The latest hurricanes that hit North America were some of the most vicious phenomena ever recorded. They left behind chaos and unrooted communities. However, after each calamity, people get together to rebuild their homes. The factory activity in September showed the heartiest intensity in the last 13 years. A high wave of orders and raw material price spikes are on their way to regenerate the injured economy.
The US Factory Activity Showed in September the Greatest Intensity Since May 2004
On Monday, the Institute for Supply Management issued its latest survey. The paper offers an in-depth look at the U.S. economy after it received a full blow from Irma and Harvey. The most notable effect is an intense wave of orders across factories last month. Employment across factories reached the highest level since 2011.
The report measured an index of US factory activity of 60.8 points last month. The last time a reading showed such a high performance was in May 2004. When the ISM index raises greater than the threshold of 50, it is a sign of a real boom in manufacturing. This segment alone is in control of 12% of the US economy.
The IRM Survey Managed to Intercept a Positive Sentiment Regarding the U.S. Economy after the Monsoon Season
The ISM noticed the monsoon season disrupted supply chain and pricing balance mostly within the chemical products segment. Nonetheless, beverage, tobacco, and food industries received heavy damages as well. Despite hurricanes’ impact on raw material prices, there was only one in 18 manufacturing industries that failed to record growth in September.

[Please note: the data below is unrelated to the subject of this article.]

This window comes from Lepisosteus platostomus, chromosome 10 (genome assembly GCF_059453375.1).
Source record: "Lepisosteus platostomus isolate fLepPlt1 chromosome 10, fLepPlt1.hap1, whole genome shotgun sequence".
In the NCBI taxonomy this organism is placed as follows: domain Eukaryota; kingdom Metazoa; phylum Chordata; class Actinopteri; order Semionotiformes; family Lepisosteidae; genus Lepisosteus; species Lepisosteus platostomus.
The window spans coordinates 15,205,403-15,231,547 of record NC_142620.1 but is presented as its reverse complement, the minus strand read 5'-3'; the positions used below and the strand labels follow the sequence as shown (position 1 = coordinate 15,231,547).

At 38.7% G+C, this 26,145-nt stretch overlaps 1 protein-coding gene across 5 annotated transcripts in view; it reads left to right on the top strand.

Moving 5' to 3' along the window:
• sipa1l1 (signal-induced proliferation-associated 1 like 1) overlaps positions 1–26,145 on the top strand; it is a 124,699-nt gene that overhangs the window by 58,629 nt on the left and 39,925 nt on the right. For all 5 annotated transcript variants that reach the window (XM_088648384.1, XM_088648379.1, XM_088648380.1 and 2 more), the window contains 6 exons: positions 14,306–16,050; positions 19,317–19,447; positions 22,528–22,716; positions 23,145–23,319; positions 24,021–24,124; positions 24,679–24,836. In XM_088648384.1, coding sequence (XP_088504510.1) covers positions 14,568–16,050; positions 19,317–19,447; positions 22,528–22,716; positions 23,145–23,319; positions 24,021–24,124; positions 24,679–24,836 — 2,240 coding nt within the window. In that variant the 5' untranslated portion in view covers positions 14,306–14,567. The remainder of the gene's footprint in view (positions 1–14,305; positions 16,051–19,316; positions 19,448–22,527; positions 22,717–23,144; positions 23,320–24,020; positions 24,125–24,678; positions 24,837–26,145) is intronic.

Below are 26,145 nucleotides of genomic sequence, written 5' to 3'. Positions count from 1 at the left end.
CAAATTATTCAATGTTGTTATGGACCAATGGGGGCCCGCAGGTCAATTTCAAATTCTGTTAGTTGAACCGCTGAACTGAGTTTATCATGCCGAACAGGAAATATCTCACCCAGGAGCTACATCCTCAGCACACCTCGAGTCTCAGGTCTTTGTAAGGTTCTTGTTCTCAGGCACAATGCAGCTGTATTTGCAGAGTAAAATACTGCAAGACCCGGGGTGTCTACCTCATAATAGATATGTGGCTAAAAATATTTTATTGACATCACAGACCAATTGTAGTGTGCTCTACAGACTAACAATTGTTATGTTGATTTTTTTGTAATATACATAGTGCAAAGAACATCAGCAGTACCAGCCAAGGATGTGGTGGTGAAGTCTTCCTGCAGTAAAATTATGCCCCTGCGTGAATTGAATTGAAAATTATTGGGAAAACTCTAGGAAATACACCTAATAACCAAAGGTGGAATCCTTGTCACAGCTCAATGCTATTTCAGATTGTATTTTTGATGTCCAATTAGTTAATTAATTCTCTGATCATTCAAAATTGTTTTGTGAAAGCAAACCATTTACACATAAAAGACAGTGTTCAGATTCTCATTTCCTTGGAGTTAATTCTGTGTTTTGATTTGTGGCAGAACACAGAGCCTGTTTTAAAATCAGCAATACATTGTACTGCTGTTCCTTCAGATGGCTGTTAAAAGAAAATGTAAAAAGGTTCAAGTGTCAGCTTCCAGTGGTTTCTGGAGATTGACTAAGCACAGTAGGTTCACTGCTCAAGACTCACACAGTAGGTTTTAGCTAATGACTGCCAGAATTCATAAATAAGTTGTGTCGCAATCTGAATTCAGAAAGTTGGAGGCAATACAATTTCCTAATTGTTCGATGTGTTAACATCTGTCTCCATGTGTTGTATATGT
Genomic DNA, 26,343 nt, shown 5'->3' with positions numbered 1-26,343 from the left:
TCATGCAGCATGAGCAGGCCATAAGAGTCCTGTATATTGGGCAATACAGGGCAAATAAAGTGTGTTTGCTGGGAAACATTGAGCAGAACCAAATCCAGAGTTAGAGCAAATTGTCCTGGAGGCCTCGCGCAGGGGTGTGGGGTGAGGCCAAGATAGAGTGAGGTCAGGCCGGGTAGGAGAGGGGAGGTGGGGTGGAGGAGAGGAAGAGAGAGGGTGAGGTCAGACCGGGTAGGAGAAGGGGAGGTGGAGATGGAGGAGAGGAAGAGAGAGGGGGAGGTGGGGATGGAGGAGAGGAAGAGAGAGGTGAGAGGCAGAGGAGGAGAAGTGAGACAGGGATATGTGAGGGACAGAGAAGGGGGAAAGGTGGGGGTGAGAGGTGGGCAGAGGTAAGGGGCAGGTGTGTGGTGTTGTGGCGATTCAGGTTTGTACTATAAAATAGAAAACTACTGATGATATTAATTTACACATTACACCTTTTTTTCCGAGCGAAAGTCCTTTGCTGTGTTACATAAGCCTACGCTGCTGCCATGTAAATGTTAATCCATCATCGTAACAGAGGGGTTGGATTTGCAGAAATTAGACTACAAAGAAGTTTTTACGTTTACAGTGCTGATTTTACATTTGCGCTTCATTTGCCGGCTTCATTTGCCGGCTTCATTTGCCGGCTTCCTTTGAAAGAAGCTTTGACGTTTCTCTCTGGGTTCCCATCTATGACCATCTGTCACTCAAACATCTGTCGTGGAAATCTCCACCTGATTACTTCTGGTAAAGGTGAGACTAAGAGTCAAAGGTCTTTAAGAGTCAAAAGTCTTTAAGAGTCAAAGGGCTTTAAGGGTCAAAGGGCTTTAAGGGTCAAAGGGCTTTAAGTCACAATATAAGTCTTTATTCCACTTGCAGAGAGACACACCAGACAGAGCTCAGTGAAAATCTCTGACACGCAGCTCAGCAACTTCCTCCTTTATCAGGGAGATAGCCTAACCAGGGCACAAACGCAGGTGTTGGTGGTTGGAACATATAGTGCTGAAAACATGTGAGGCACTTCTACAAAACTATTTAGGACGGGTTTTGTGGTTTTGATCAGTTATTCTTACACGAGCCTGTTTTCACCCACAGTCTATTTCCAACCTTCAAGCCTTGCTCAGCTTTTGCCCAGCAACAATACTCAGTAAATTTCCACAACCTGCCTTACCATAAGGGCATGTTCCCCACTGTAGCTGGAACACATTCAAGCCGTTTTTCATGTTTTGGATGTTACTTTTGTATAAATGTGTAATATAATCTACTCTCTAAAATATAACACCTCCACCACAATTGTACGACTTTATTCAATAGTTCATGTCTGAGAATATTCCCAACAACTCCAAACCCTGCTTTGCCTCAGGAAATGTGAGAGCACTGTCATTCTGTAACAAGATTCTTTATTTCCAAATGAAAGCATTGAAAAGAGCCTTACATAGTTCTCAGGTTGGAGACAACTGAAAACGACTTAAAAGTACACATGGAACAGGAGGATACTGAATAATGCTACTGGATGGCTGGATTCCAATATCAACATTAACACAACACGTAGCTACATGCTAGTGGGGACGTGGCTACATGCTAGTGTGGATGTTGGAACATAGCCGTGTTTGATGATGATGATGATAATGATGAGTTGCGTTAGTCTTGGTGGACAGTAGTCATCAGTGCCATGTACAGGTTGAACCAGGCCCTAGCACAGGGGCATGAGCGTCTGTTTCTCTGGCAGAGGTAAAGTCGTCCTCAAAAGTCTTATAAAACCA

The IRM survey took the pulse of the sentiment the US economy gathered rather than raw data. Nonetheless, entities’ reliability on national finances is a distinct marker of a strong market. The evolution of the economy shows little signs of damages after the recent disruptive phenomena.
The third quarter is expected to have six-tenths of a percentage point dented due to Harvey and Irma as far as the GDP growth is concerned. Hurricane Harvey affected mainly homebuilding, industrial production, real estate, and consumer spending when it hit Texas in August. Irma, on the other hand, generated extensive power cuts starting with Florida in September.
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